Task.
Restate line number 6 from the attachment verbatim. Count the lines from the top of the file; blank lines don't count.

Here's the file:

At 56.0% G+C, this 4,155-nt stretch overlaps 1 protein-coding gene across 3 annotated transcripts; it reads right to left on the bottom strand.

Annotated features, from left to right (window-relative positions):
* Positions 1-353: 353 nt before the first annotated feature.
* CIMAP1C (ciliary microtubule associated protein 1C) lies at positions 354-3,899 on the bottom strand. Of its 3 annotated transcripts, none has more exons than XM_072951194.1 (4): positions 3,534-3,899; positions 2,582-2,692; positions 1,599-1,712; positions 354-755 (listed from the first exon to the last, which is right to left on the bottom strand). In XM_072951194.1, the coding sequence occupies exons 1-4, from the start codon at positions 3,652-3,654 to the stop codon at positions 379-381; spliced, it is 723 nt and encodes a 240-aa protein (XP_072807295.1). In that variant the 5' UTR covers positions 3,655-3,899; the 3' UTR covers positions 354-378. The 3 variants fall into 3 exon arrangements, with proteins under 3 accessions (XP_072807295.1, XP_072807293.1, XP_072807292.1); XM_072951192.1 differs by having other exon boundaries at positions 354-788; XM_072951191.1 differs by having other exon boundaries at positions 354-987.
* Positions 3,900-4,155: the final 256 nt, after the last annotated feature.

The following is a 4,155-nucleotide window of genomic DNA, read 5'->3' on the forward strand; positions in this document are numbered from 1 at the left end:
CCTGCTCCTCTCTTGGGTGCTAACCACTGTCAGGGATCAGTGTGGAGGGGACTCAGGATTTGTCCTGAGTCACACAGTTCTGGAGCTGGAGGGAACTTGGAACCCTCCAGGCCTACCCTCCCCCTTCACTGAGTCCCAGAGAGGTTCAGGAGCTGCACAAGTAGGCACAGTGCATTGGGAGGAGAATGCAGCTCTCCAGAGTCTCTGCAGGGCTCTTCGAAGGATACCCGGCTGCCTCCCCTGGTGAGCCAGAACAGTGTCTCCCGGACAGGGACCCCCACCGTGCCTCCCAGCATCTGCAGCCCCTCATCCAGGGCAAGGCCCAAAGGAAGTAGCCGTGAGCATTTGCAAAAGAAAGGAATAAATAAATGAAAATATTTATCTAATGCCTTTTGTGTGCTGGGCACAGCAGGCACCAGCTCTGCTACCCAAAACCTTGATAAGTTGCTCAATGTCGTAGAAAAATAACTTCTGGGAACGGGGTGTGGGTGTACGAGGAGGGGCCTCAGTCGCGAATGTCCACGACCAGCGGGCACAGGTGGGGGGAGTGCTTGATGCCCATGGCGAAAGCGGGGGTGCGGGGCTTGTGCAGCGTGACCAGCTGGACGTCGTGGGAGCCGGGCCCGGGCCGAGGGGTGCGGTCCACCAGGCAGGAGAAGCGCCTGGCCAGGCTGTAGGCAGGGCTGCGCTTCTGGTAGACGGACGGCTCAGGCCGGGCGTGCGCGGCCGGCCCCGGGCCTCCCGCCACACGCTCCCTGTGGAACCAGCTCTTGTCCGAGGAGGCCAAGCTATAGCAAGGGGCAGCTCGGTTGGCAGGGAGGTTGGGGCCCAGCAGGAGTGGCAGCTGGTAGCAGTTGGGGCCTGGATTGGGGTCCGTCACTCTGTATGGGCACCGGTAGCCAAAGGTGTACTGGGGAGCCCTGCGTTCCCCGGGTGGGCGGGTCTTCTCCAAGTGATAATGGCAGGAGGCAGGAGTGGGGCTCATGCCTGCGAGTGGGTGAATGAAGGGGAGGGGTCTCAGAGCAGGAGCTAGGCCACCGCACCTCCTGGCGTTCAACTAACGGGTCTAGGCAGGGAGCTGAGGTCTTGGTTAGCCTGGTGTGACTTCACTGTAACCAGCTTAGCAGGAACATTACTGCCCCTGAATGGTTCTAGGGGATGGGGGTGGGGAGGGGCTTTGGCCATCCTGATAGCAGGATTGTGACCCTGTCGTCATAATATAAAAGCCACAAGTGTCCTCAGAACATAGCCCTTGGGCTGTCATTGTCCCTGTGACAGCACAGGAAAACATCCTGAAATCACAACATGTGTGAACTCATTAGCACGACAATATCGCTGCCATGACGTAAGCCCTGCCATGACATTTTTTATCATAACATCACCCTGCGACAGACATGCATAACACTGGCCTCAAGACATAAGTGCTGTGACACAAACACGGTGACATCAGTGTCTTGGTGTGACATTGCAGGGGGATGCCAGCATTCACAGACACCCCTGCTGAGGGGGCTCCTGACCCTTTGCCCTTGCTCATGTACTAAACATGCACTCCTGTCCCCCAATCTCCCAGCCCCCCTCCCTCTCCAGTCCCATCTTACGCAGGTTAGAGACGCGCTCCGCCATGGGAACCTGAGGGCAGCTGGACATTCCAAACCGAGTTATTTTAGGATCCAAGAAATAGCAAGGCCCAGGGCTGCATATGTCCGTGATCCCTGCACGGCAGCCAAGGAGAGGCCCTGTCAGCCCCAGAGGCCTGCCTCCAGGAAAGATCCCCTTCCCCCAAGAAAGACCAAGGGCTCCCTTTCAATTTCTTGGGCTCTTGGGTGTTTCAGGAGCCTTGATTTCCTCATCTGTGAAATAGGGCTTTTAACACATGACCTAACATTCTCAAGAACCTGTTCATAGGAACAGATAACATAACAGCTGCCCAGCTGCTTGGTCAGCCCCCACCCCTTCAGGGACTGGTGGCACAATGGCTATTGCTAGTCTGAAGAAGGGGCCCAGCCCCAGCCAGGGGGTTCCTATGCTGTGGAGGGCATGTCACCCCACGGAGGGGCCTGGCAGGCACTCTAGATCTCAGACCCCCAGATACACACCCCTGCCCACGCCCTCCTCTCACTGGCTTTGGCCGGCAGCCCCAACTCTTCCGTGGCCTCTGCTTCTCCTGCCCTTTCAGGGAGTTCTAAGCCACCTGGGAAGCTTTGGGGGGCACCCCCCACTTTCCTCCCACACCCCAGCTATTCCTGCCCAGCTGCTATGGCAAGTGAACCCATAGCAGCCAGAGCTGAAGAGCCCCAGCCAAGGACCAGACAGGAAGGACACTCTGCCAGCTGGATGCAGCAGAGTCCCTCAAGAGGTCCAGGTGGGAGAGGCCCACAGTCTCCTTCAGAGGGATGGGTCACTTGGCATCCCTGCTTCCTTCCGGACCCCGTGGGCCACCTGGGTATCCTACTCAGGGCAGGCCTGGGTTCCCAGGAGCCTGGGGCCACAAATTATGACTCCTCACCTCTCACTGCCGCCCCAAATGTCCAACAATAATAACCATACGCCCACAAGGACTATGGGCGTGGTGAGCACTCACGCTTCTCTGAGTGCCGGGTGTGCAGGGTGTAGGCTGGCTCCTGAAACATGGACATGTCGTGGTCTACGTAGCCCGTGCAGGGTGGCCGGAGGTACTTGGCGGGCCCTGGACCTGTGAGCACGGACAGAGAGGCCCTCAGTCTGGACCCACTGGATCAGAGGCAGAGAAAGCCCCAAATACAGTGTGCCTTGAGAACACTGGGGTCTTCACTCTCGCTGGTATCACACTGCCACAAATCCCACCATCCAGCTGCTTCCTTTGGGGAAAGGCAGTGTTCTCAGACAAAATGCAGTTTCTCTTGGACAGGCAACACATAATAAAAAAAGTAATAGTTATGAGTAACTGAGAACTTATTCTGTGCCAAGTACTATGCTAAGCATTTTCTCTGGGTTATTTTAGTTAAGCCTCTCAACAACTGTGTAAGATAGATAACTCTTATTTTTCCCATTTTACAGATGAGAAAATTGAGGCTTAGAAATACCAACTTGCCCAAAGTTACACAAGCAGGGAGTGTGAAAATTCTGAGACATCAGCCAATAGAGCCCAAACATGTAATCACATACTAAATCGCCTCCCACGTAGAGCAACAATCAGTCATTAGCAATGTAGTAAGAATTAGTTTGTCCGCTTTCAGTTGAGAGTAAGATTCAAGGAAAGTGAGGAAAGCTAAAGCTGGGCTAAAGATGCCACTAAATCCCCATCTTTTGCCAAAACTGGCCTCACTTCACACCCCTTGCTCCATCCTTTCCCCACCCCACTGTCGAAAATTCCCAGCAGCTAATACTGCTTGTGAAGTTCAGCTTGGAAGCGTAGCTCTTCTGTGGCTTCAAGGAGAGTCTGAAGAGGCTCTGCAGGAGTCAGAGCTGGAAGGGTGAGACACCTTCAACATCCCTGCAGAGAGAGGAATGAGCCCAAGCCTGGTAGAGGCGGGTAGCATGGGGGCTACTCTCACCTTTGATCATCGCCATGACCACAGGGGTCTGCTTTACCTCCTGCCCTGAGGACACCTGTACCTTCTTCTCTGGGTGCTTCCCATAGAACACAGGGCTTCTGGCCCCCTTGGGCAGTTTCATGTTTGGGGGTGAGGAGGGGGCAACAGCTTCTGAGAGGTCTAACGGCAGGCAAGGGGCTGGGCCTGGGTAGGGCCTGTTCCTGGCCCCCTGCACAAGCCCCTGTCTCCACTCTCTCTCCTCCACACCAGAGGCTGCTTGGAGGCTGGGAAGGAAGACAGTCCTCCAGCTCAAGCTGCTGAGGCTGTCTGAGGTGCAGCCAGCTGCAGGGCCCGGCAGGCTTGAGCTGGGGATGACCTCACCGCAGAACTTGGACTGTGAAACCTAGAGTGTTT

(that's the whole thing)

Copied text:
The following is a 4,155-nucleotide window of genomic DNA, read 5'->3' on the forward strand; positions in this document are numbered from 1 at the left end: